We live in a Murdoch-Dacre controlled media landscape, which would presume to lecture us with moralistic fervour over the death of a human being whose parents the previous week would likely have been portrayed as scroungers and potential strains on the economy. This is a world in which superficiality and hypocrisy reign; a world of binary opposites: good and bad, light and dark, Israel and Palestine. Notions of colonialism or post-colonial humility do not exist in this world, and the emergence of nuance within a narrative – such as the fact that no side in Syria is comprised of particularly upstanding, virtuous, ethical people – is met by default with the immediate retreat into the comforting solution of indiscriminate inter-continental ballistic bombardment.

This is perhaps why the Israeli-Palestinian ‘conflict’ (or ‘occupation’ as we might otherwise term it) is less liable to sudden U-turns in the tone of its coverage: it is a more straightforward story, a black-and-white dichotomy. Whilst the post-apocalyptic nightmare that is the Syrian civil war (which includes Jabhat al-Nusra, Assad loyalists, ISIL and the Free Syrian Army, a Shia/Sunni divide), contains intrinsic ambiguities so convoluted Western governments have thus far have found it impossible to ascertain which side constitutes the lesser of two evils (first Cameron sought to bomb Assad, now he is pursuing airstrikes on ISIL), the inherent symmetry of the Israel/Palestine, Jew/Muslim, Good/Bad, Ally/Enemy makes it a story easily told and effortlessly understood. As such, far more exposure to the grizzly reality of the Palestinian situation is necessary to instigate a watershed moment in its coverage than was in the intricately complicated Syrian war and ensuing refugee crisis, which took just a single, vivid flashpoint. Only then will the media be forced to adopt an attitude likely to translate into governmental action.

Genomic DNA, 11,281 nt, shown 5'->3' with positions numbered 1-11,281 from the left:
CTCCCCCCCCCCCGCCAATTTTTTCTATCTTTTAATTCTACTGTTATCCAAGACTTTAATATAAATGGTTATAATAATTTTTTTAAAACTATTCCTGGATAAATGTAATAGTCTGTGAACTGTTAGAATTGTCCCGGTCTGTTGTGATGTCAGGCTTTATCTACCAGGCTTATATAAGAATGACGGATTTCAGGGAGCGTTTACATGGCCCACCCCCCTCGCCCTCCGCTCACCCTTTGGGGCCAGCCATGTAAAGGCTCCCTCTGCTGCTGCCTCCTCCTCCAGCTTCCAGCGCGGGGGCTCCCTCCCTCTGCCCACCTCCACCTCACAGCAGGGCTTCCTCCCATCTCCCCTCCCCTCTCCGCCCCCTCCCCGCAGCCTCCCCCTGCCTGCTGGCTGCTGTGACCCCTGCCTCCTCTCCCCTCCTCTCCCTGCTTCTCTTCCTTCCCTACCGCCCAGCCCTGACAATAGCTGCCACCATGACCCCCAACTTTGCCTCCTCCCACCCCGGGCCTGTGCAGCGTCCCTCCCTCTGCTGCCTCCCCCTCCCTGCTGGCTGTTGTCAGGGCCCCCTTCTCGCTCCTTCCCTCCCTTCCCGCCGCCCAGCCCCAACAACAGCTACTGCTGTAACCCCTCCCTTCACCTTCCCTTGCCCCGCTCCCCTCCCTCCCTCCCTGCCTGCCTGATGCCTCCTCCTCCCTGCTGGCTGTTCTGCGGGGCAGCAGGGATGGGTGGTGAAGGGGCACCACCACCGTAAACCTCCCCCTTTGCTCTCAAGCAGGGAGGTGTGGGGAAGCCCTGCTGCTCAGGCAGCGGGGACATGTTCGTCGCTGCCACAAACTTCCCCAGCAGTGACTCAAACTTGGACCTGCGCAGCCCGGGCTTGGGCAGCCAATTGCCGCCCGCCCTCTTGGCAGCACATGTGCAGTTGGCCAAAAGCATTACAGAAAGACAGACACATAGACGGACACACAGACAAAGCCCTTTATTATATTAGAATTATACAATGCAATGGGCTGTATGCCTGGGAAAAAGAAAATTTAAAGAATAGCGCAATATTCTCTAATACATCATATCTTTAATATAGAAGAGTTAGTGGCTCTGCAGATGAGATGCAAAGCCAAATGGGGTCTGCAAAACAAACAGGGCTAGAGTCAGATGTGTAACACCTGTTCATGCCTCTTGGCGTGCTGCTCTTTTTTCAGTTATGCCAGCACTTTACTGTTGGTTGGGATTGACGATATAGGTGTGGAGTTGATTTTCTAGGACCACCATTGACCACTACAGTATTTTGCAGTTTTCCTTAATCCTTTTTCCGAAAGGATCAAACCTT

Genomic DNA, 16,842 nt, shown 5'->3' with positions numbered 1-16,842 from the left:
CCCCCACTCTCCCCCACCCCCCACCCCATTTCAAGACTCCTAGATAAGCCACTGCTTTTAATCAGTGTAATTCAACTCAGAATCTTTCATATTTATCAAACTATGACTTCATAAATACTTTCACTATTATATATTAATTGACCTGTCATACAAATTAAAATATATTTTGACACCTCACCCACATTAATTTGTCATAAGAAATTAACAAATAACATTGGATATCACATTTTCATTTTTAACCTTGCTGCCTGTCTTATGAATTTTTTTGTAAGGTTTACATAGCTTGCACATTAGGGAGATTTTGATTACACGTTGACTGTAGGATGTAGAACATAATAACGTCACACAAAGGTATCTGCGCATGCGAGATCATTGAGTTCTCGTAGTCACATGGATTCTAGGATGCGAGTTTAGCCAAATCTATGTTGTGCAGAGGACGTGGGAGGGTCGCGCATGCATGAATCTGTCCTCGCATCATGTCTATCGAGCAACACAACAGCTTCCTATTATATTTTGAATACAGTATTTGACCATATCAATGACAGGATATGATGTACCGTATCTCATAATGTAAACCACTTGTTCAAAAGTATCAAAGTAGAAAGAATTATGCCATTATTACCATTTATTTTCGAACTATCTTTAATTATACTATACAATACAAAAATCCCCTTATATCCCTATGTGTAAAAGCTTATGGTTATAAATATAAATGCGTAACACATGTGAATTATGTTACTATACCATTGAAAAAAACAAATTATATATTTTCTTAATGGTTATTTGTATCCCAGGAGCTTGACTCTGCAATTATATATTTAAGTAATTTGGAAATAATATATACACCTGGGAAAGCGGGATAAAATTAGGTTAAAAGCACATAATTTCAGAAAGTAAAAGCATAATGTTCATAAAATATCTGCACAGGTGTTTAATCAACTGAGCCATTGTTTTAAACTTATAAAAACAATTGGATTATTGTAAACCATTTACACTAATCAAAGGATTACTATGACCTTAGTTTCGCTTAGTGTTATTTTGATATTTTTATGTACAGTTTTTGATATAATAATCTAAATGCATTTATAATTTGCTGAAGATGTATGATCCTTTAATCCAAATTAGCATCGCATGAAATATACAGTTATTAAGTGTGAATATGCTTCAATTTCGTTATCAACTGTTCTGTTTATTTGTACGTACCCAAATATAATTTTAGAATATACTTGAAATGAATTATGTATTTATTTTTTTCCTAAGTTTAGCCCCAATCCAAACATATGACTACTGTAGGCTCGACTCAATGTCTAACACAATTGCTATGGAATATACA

Until midway through last week, the general populace had taken the ‘migrant’ crisis for granted. They were conscious of it, but it had not yet registered enough on an emotional level to have become significant: our capricious and reactionary media had not yet turned the tide. What will it take for the Palestinian issue to be brought properly into focus and, more specifically, the ever-expanding voracity with which Israeli settlers continue to violate the Geneva Convention and steal Palestinian land? The tactics of violent intimidation must be stopped. Will the image of a lifeless infant be that stimulus? Because it happened in July, we just did not see him.